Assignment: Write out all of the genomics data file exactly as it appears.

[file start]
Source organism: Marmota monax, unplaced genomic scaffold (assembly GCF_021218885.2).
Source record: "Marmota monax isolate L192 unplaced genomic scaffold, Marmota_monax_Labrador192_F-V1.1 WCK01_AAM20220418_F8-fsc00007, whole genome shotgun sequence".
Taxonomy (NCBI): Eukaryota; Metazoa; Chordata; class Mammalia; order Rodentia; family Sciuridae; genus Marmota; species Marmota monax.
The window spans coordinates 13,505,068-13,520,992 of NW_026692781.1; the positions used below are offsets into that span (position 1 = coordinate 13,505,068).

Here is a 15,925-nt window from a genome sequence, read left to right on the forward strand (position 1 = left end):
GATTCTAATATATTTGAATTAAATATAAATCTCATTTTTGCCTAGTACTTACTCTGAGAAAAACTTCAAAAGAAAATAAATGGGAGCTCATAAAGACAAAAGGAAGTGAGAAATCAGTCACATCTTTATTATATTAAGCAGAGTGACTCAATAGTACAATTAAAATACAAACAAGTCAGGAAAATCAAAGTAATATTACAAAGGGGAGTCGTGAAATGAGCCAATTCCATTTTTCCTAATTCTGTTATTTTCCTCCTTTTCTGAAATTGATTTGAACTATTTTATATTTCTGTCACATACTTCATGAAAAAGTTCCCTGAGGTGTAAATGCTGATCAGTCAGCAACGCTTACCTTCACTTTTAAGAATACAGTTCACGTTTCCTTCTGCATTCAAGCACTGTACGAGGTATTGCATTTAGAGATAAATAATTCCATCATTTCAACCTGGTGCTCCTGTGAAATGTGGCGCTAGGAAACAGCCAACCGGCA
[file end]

Source organism: Marmota monax, unplaced genomic scaffold (assembly GCF_021218885.2).
Source record: "Marmota monax isolate L192 unplaced genomic scaffold, Marmota_monax_Labrador192_F-V1.1 WCK01_AAM20220418_F8-fsc00007, whole genome shotgun sequence".
Taxonomy (NCBI): Eukaryota; Metazoa; Chordata; class Mammalia; order Rodentia; family Sciuridae; genus Marmota; species Marmota monax.
The window spans coordinates 13,505,068-13,520,992 of NW_026692781.1; the positions used below are offsets into that span (position 1 = coordinate 13,505,068).

Here is a 15,925-nt window from a genome sequence, read left to right on the forward strand (position 1 = left end):
GATTCTAATATATTTGAATTAAATATAAATCTCATTTTTGCCTAGTACTTACTCTGAGAAAAACTTCAAAAGAAAATAAATGGGAGCTCATAAAGACAAAAGGAAGTGAGAAATCAGTCACATCTTTATTATATTAAGCAGAGTGACTCAATAGTACAATTAAAATACAAACAAGTCAGGAAAATCAAAGTAATATTACAAAGGGGAGTCGTGAAATGAGCCAATTCCATTTTTCCTAATTCTGTTATTTTCCTCCTTTTCTGAAATTGATTTGAACTATTTTATATTTCTGTCACATACTTCATGAAAAAGTTCCCTGAGGTGTAAATGCTGATCAGTCAGCAACGCTTACCTTCACTTTTAAGAATACAGTTCACGTTTCCTTCTGCATTCAAGCACTGTACGAGGTATTGCATTTAGAGATAAATAATTCCATCATTTCAACCTGGTGCTCCTGTGAAATGTGGCGCTAGGAAACAGCCAACCGGCA